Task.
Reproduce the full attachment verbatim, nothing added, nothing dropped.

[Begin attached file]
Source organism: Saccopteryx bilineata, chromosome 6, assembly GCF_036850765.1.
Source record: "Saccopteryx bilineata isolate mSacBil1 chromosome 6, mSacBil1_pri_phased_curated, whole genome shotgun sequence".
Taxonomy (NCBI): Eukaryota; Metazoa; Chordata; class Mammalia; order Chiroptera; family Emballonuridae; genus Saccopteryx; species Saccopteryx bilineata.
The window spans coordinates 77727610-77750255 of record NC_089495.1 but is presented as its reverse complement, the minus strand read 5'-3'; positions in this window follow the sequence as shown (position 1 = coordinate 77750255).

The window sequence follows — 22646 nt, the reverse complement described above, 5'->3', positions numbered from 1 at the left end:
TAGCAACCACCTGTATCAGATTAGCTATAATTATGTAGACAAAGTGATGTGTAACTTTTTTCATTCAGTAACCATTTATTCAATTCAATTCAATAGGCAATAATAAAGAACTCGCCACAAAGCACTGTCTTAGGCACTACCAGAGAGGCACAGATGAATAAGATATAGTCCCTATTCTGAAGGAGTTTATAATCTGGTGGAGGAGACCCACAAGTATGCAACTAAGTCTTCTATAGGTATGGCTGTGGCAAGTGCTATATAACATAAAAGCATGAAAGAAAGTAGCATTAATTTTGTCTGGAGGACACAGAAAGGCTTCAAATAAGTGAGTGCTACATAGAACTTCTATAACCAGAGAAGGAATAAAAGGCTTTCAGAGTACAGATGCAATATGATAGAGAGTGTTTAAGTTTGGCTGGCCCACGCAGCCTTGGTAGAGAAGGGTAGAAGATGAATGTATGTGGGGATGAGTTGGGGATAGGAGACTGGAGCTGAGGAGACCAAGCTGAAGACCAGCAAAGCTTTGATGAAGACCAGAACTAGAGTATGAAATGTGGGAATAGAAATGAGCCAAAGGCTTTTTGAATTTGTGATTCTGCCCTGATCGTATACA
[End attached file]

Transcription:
Source organism: Saccopteryx bilineata, chromosome 6, assembly GCF_036850765.1.
Source record: "Saccopteryx bilineata isolate mSacBil1 chromosome 6, mSacBil1_pri_phased_curated, whole genome shotgun sequence".
Taxonomy (NCBI): Eukaryota; Metazoa; Chordata; class Mammalia; order Chiroptera; family Emballonuridae; genus Saccopteryx; species Saccopteryx bilineata.
The window spans coordinates 77727610-77750255 of record NC_089495.1 but is presented as its reverse complement, the minus strand read 5'-3'; positions in this window follow the sequence as shown (position 1 = coordinate 77750255).

The window sequence follows — 22646 nt, the reverse complement described above, 5'->3', positions numbered from 1 at the left end:
TAGCAACCACCTGTATCAGATTAGCTATAATTATGTAGACAAAGTGATGTGTAACTTTTTTCATTCAGTAACCATTTATTCAATTCAATTCAATAGGCAATAATAAAGAACTCGCCACAAAGCACTGTCTTAGGCACTACCAGAGAGGCACAGATGAATAAGATATAGTCCCTATTCTGAAGGAGTTTATAATCTGGTGGAGGAGACCCACAAGTATGCAACTAAGTCTTCTATAGGTATGGCTGTGGCAAGTGCTATATAACATAAAAGCATGAAAGAAAGTAGCATTAATTTTGTCTGGAGGACACAGAAAGGCTTCAAATAAGTGAGTGCTACATAGAACTTCTATAACCAGAGAAGGAATAAAAGGCTTTCAGAGTACAGATGCAATATGATAGAGAGTGTTTAAGTTTGGCTGGCCCACGCAGCCTTGGTAGAGAAGGGTAGAAGATGAATGTATGTGGGGATGAGTTGGGGATAGGAGACTGGAGCTGAGGAGACCAAGCTGAAGACCAGCAAAGCTTTGATGAAGACCAGAACTAGAGTATGAAATGTGGGAATAGAAATGAGCCAAAGGCTTTTTGAATTTGTGATTCTGCCCTGATCGTATACA